We will have to wait and see if his political affiliation is still listed as ‘unaffiliated’ on the agenda papers – and where he sits in the chamber.

The image I’ve used up top is not a photo of Nutting’s actual vote!

Hart before head

JW notes that Simon Hart, campaigning for re-election in Carmarthen West and South Pembrokeshire, is coming under pressure to comment on the origin of two swastikas that have emerged on his campaign material.

Simon Hart’s June 2017 photograph of the defaced placard

The Tory has made frequent reference since his 2017 re-election to one of his placards defaced in that campaign – in which a mischievous pensmith claimed Hart “will starve your nan and steal her house!”

But the Pembrokeshire Herald’s scoop shows how, by the time he shared a new image of that particular placard earlier this month, two new swastikas appeared on it.

Simon Hart posted this photograph of the same placard in November 2019, now with two swastikas added to it

Si is refusing outright to comment on the change of appearance two years after he had originally taken down the now-infamous graffitied placard from public display.

He claims that “even by Corbynista standards” it’s a “totally outrageous” case of his political opponents causing mischief “that reaches new depths.”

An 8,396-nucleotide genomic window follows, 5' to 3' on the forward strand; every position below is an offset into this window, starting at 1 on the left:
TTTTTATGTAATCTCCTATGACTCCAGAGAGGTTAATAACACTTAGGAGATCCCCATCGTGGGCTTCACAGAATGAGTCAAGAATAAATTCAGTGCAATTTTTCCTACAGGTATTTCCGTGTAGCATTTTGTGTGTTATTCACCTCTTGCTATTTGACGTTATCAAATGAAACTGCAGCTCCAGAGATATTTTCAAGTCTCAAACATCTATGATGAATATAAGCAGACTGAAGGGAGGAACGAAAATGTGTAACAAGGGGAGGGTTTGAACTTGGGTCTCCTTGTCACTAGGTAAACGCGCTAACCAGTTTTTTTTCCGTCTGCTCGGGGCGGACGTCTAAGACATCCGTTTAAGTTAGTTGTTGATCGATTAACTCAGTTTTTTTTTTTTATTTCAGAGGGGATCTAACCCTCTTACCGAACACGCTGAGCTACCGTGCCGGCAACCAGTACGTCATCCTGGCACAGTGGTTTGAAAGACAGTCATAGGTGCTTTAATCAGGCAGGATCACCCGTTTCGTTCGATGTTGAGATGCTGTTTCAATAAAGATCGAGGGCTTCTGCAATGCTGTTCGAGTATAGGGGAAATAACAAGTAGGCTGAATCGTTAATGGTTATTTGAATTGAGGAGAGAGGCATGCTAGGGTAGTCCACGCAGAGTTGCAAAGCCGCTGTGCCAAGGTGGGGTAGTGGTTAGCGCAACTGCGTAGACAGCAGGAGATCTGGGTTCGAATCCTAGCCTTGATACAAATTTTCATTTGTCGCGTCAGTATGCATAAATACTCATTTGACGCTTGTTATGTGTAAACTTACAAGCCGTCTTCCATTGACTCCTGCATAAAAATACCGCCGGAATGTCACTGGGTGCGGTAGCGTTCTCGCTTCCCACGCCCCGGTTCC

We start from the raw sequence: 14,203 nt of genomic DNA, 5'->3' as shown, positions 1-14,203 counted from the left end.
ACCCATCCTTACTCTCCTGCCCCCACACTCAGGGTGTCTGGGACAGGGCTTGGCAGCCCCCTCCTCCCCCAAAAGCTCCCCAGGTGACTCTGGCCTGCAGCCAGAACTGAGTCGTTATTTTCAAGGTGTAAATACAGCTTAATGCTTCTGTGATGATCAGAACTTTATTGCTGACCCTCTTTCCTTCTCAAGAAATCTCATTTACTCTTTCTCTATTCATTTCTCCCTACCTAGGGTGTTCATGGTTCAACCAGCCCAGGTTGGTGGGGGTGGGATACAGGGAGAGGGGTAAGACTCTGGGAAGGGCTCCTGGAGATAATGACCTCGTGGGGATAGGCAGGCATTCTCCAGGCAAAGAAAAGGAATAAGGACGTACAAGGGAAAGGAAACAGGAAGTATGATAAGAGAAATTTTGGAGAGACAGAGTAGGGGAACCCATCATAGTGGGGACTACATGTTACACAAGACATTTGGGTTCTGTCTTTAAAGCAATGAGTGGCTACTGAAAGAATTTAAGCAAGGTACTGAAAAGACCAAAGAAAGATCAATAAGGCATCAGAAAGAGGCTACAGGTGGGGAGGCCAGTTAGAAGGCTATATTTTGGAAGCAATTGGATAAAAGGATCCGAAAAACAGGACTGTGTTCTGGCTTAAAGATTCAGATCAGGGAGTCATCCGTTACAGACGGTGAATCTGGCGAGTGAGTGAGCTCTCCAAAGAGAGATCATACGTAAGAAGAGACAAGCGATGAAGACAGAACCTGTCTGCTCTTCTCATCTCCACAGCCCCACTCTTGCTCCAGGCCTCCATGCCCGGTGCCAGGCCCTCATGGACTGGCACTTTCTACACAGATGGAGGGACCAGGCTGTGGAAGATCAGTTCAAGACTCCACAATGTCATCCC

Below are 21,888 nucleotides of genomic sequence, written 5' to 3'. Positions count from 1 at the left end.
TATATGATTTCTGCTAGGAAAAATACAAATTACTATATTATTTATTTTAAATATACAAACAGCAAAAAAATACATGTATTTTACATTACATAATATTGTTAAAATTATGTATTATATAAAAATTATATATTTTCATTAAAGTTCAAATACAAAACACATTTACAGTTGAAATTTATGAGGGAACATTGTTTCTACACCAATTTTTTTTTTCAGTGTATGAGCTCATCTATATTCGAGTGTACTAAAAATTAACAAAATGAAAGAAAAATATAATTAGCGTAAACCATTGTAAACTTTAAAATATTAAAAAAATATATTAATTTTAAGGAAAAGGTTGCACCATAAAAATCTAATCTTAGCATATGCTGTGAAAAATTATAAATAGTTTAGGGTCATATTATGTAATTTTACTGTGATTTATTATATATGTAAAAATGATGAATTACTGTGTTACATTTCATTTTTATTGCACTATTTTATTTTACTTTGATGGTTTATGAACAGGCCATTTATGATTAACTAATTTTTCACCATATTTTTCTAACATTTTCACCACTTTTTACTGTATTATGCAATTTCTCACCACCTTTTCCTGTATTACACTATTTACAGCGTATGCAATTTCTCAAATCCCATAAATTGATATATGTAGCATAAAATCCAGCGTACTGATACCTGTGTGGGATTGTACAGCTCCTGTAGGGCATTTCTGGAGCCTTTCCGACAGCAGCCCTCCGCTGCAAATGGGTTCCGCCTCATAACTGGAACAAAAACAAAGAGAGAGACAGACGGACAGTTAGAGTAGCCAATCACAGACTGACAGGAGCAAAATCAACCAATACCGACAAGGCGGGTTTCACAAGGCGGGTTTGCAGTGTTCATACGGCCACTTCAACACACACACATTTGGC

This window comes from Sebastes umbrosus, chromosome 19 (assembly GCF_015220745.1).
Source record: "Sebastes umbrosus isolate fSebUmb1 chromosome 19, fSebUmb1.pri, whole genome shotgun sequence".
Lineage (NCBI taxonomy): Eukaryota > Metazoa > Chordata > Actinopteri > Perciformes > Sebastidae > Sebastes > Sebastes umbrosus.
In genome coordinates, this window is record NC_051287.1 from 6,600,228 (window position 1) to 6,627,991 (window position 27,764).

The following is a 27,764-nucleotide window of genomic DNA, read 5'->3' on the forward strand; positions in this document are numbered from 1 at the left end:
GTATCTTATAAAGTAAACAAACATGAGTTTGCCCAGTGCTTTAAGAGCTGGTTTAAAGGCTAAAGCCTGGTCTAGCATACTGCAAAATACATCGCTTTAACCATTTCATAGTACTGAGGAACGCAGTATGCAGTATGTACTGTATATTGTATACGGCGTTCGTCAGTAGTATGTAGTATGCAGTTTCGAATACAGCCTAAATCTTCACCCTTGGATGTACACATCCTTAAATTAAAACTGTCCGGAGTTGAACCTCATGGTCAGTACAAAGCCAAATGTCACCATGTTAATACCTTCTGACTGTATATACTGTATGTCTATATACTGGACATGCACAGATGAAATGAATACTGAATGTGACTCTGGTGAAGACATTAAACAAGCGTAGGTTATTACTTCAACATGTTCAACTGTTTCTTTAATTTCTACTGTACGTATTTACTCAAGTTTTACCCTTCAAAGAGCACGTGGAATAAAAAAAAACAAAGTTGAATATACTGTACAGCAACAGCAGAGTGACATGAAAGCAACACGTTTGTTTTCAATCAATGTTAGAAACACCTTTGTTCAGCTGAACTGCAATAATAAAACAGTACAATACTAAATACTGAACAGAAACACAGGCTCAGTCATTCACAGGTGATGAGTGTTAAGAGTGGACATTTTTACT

Hart tells the Herald he hopes the paper will “treat it with suitable contempt” and, leaving no doubt as to his position, says: “I am not going to say anything public whatsoever.”

Well the Herald didn’t treat it with contempt – it was their front page lead, and they laid out the story in a double-paged spread to boot.

The saga has since taken off online and has already received national press attention.

When Hart was approached for a comment yesterday by the Independent, they report that a spokesperson in his office told them “he was out canvassing ahead of next month’s election.”

He won’t be able to use that excuse to dodge journalists’ questions today – as he’s suspended his re-election campaign.

But it’s nothing to do with swastikagate.

It’s due to the terror incident in London. He posted last night:

“Following the London Bridge incident and in line with other parties we are suspending election campaigning activity. This means we will not be meeting voters tomorrow (Saturday) or distributing literature. I will not be posting new social media material until the suspension is lifted. I will be contacting our various volunteers to this effect.”

Hart, who was promoted by PM Boris Johnson to a senior Cabinet Office role, has left the door open for much speculation by his refusal to explain or even comment on the swastikas.

The Herald’s cartoon

Among those asking questions of the government minister are the shadow secretary of state for Wales.

Setting aside who added the Nazi symbols, how they did it or why, we can say for certain that Simon Hart sanctioned the use of a swastika-laden placard as part of his 2019 re-election bid.

We know so because he personally posted the image of it to social media, with a lengthy personal blurb.